Three Levels of Product – Core Value, Actual Product and Augmented Product

by Maximilian Claessens
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Three Levels of Product - Core Value to Augmented Product

If you think of a product, you most likely think of a product in its simplest form – you only think of one of the three levels of product. Let’s try an example: If you think of a car, what do you think of? You probably think of the car itself: How it looks like, how it drives, how it looks. But a product is much more than what you think. Let’s have a closer look at the three levels of products: The core value, the actual product and the augmented product.

What is a Product?

Let’s start with a simple question. What is a product? If you turn back to the example from above, what do you think of? A car clearly is a product. But so is nearly everything else you can purchase. Also a service is a product.

A product is actually anything that can be offered to a market to satisfy the needs or wants of the customer. Therefore, products can be many things – physical goods, services, experiences, events, and much more.

However, this is only one view on the definition of products. You guessed it – products can be much more than the definition may indicate. We can also think about products in terms of the three levels of product. Read on to learn what the three levels of products are and how they work.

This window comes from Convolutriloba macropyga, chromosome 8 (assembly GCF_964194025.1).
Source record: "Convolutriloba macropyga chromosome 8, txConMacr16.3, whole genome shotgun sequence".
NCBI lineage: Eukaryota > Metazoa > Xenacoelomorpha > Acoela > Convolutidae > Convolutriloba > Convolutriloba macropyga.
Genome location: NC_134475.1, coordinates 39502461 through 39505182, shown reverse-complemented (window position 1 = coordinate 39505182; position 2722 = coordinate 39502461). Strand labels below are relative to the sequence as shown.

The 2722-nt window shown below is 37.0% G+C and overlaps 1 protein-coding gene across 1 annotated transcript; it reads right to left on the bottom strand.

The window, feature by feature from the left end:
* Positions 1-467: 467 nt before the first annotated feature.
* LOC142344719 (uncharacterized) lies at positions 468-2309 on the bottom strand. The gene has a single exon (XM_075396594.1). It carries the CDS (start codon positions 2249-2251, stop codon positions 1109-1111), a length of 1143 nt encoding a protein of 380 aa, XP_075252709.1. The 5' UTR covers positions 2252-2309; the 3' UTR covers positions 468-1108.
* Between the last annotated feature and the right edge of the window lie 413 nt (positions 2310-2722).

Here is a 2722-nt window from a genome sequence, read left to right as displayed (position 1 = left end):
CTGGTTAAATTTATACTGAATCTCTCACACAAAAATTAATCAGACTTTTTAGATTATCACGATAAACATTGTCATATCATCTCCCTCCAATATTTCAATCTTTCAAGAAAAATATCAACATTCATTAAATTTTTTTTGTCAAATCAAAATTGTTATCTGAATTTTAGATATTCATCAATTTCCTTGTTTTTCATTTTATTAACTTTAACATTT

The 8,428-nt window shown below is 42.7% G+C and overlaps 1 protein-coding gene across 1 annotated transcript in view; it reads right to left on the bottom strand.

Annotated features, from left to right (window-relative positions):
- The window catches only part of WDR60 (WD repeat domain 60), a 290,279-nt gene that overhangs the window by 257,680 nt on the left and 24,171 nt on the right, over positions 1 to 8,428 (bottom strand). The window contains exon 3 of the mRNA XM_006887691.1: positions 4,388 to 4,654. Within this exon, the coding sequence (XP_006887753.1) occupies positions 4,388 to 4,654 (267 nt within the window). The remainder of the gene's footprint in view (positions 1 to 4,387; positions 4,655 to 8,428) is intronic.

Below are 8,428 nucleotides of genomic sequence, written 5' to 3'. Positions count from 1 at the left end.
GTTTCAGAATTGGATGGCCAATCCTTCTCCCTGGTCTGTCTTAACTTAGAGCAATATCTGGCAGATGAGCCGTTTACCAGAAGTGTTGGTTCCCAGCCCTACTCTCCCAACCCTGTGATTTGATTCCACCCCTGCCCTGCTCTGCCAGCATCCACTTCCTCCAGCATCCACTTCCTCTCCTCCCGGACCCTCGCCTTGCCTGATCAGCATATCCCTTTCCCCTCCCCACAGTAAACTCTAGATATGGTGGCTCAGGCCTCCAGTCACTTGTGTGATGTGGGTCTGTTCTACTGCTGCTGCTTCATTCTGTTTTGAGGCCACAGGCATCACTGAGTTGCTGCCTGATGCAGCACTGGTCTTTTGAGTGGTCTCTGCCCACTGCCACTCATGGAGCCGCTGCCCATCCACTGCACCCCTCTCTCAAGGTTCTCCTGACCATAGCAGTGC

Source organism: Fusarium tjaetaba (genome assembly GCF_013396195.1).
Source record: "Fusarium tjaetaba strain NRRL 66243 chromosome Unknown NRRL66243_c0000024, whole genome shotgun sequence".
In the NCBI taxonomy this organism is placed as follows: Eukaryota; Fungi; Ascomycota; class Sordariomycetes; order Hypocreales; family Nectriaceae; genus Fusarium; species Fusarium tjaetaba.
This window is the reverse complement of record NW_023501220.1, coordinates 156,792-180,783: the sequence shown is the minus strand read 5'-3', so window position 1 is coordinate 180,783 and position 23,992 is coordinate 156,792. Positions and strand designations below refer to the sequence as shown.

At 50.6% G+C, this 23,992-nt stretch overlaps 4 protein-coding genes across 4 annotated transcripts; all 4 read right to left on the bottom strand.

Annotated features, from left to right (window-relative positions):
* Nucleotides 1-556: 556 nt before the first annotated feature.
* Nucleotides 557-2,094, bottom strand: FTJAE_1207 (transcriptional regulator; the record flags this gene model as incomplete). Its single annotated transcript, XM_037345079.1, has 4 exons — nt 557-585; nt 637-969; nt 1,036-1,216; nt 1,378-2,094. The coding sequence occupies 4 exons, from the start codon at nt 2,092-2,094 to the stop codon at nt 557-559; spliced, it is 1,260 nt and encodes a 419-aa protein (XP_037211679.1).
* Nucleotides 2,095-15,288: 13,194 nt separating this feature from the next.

Three Levels of Product

A product is more than what you see, touch and feel. A product is actually a multi-layer concept. Even if they are not always obvious, the three levels of products are nearly always present: the Core Value, the Actual Product and the Augmented Product. Each level adds more customer value to the total product.

Three Levels of Product – Core Value, Actual Product and Augmented Product

When you think of a product, you nearly always envision the “actual product”. Let’s start with an example. Sticking with the car example, you probably think of the car itself. You think of the brand, the features, the design, the performance, and so on. A different person might think of other aspects first – maybe the quality level or the sound of the engine. In nearly all cases, however, consumers would think of the actual product first because it is the most visible and obvious layer of the three levels of product.

The Core Customer Value – The Inner Layer

The first and most basic level is called the core customer value, or core benefit. Although it is the first and inner layer, it is not the easiest to think of. As in the car example, you would rather think of the obvious features than of the underlying core value.

In order to identify the core customer value of a product, you need to answer a simple question: What is the buyer really buying? In other words, what is the customer really looking for? In most cases, the core value is the basic need that is satisfied by the product. This basic need differs depending on the person and the specific demand. For a car, the basic need might be the transportation from A to B. I might also be the status symbol. It might be the option to participate in car races. For a smartphone, the core value might be communication. But it might also be freedom and on-the-go connectivity. Also here, it might be the status symbol.

As you can see, the core customer value can be many things – it is the underlying need and the reason why the product is bought in the first place. It is the core problem solved by the product. In contrast, all later levels of the product add detail and potentially additional reasons for buying this specific version of the product. They are basically “add-ons”.